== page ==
Wearable Devices to Operate Robotic Exoskeletons

Wearable Devices to Operate Robotic Exoskeletons
A team has developed a wearable, stretchy patch about the size of a BandAid, which sticks to your skin and picks up tiny signals coming from human muscles.
Technology Briefing


Another new study published in Science Advances, explains how engineers from Korea and the United States are making real life “Iron Man technology” possible. They have developed a wearable, stretchy patch about the size of a BandAid, which sticks to your skin and picks up tiny signals coming from human muscles. In lab experiments, the researchers showed that humans could use these devices to operate robotic exoskeletons more efficiently.

The team hopes that one day, similar patches will help people with mobility issues move robotic arms or legs, or even assist doctors in diagnosing neurological illnesses. The new design is known as the “stretchable microneedle adhesive patch” (or SNAP). The secret to SNAP comes down to what the researchers call “microneedles.” Each patch is integrated with an array of about 144 needles. The needles are made of silicon coated with gold and are less than a hundredth of an inch long, making them hard to see with the naked eye.

The idea of small needles poking your body may sound scary, but the team’s microneedles only enter the top layer of your skin and aren’t long enough to reach the body’s pain sensors. That makes the patches surprisingly comfortable to wear, even for long periods. The human body, just like many machines, is pulsing with electricity on a near constant basis. Every time you bend your arm, twist your back or even twitch a finger, currents run along your muscle fibers.

Doctors typically monitor these electromyography (or EMG) signals using gel electrodes that stick onto your skin, but the task can get tricky because gel dries up over time, and when people jump or run, the electrodes often slide around, resulting in poor data. In the new study, the researchers set out to design an EMG sensor that could function almost like a part of your body. The team’s SNAP devices are self-contained machines made on a stretchy, polymer base. And they incorporate stretchable serpentine wires fabricated out of ultrathin metal. They also come with their own batteries and are remarkably resilient.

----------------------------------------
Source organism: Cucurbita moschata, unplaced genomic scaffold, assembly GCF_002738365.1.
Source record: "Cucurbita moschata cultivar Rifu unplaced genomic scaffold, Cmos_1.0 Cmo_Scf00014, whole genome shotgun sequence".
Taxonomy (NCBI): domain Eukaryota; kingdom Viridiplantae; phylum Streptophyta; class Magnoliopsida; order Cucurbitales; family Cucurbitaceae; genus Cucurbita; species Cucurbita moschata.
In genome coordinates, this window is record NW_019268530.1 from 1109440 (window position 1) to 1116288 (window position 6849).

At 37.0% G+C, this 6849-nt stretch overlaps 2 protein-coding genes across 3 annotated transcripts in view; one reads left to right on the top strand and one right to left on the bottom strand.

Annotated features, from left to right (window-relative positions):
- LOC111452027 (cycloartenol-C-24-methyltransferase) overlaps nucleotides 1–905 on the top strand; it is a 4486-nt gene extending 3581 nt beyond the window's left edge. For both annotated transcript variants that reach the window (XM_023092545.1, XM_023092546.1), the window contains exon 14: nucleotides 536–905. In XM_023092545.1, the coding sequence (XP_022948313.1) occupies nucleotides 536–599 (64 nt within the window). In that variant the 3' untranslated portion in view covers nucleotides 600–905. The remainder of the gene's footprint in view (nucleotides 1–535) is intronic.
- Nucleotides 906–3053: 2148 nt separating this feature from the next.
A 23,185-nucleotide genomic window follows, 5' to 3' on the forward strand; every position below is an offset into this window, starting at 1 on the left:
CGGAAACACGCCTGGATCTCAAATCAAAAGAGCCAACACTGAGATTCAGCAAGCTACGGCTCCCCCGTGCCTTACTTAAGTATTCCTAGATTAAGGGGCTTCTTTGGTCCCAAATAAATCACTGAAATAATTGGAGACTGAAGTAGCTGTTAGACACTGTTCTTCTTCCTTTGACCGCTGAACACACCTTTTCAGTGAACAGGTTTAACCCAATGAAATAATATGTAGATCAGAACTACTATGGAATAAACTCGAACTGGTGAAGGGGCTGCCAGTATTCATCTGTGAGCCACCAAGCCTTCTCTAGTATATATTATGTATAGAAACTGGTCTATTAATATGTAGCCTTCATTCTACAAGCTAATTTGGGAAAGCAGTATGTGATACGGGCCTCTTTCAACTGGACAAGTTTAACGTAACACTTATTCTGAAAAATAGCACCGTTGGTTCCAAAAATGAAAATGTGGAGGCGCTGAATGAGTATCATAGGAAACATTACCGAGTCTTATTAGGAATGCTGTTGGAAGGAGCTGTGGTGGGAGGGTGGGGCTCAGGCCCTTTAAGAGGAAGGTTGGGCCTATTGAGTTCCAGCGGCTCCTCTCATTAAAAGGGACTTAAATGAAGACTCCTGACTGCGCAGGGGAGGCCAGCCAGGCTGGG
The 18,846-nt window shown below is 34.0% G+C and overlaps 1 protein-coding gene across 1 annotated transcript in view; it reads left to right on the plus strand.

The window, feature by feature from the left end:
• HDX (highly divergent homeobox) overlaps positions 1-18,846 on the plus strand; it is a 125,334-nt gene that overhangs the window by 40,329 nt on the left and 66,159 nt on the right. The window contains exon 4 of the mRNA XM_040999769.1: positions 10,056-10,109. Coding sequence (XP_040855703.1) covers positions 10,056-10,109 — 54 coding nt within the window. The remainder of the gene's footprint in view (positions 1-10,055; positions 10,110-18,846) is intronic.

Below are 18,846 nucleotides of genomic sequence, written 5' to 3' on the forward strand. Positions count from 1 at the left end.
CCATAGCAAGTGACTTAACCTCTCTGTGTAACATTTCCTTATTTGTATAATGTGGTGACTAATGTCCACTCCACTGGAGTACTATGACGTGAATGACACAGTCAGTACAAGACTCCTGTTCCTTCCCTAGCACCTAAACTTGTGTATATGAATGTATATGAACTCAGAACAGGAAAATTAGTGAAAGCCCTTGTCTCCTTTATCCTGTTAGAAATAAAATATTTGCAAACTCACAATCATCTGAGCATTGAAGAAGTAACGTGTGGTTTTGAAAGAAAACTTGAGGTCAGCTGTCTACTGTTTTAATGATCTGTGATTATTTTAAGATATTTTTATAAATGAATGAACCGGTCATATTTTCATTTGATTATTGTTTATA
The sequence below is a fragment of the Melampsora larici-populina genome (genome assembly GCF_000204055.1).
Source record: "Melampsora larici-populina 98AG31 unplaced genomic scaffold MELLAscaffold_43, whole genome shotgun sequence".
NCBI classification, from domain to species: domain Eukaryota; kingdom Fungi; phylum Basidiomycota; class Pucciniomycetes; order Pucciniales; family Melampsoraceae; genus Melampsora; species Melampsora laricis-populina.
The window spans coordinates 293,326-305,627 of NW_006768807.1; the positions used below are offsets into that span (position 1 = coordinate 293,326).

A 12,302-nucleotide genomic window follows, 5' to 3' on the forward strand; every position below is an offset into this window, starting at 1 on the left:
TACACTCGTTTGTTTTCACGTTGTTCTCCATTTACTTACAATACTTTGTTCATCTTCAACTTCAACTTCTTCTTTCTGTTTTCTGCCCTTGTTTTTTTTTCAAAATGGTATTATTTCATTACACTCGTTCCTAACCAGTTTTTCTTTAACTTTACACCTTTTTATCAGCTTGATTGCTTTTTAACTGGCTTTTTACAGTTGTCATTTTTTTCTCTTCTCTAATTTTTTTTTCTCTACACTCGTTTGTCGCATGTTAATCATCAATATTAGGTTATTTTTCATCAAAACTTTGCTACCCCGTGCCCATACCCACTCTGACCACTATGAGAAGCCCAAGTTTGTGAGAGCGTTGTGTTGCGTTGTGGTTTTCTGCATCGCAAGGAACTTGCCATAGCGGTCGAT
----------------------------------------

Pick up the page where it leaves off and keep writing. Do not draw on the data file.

In lab experiments, the team found that the patches collected accurate EMG data, even when human subjects were running on treadmills or doing squats. That’s because the patch deforms in a way very similar to your own skin. Ideally, SNAP could also help people do some very non-human things. To test out those possibilities, the researchers ran a series of experiments in their lab in which they asked real people to take on an everyday task, like lifting a heavy weight from the floor.

In this case, the humans had a little help. They strapped on a machine that looks a bit like a knapsack and provides a robotic boost. These devices reduced the muscles needed to accomplish certain tasks. Today, the researchers still have a lot of work to do before their patches make it into the real world. For a start, they need to test these tools with other kinds of exoskeleton machines.


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